Published by Courier Corporation
Alexander Pushkin (1799-1837), Russia's greatest poet and a versatile writer whose great gifts and profoundly Russian sensibitility influenced all of modern Russian literature, produced short stories that are masterpieces of the craft. Besides the brilliant title story, a cunningly wrought narrative of romance and murder in the 'haute bourgeoisie' of St. Petersburg, this volume includes all five stories originally collected as 'The Tales of the Late P. Belkin'. These include 'An Amateur Peasant Girl,' 'The Shot,' 'The Snowstorm,' 'The Postmaster', and 'The Coffin-maker.'
As a Russian history enthusiast I’m always surprised by the fact that I’ve never read Pushkin, except in short excerpts. The Queen of Spades tells the story of greed and avarice (the insatiable desire for wealth) in a way that can only be told by a Russian literary figure.
A group of military men are gambling and telling stories – all except a German named Hermann, who does not have the luxury to gamble. One solider tells the tale of his grandmother who had a sure bet way to win a game of cards. I didn’t fully understand the rules of the game, but it seems like the winner would guess three specific cards in order and win the hand.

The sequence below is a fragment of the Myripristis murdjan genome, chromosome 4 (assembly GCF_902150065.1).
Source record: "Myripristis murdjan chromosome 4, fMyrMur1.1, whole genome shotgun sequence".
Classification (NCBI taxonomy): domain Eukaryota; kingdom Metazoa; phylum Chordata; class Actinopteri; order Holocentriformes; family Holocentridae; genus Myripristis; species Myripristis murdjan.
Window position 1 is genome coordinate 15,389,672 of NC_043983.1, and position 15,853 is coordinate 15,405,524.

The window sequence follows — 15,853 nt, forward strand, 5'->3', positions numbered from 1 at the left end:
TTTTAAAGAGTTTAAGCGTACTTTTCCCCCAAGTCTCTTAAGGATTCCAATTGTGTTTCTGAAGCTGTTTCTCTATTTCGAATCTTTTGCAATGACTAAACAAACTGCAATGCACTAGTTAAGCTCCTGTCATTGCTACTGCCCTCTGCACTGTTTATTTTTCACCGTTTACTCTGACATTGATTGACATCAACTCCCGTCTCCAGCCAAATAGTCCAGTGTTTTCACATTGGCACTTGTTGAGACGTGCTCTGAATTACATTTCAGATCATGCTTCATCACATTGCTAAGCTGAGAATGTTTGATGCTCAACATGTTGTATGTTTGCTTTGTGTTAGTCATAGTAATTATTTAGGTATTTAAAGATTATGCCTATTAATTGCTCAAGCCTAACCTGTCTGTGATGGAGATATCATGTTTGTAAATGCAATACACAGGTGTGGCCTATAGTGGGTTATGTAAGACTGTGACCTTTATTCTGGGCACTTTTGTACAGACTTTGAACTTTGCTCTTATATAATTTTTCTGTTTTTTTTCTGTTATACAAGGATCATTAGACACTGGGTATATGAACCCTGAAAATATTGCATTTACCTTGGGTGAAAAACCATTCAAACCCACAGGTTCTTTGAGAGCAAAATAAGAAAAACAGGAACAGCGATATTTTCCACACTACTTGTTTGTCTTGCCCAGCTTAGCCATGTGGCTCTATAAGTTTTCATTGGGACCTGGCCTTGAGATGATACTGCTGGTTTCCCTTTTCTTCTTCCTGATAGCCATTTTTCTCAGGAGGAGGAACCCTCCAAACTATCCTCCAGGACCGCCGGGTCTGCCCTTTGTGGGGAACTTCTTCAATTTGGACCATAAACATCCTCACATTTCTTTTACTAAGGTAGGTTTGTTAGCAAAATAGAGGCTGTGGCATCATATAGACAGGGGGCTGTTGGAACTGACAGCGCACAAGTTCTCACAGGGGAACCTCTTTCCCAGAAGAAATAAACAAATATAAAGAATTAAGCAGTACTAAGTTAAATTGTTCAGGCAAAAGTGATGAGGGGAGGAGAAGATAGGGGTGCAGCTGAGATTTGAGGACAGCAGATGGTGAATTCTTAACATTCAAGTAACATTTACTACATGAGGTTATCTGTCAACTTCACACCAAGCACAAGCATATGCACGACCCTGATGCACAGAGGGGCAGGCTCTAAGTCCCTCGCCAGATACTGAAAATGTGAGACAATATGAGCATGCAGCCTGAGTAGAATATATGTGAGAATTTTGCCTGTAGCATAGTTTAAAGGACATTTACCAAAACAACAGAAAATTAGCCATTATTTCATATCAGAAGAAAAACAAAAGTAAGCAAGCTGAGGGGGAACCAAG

Hermann sees this as a way to end his financial troubles. His plan? To get the grandmother to tell him her secret. He does this by romancing the ward, Lizaveta. The woman eventually divulges her secret through mystical circumstances – three, seven, ace. Hermann plays the cards but loses tricked by his own greed and aravice!
Pushkin delivered in this humerous little tale and I am definitely looking forward to reading more from him.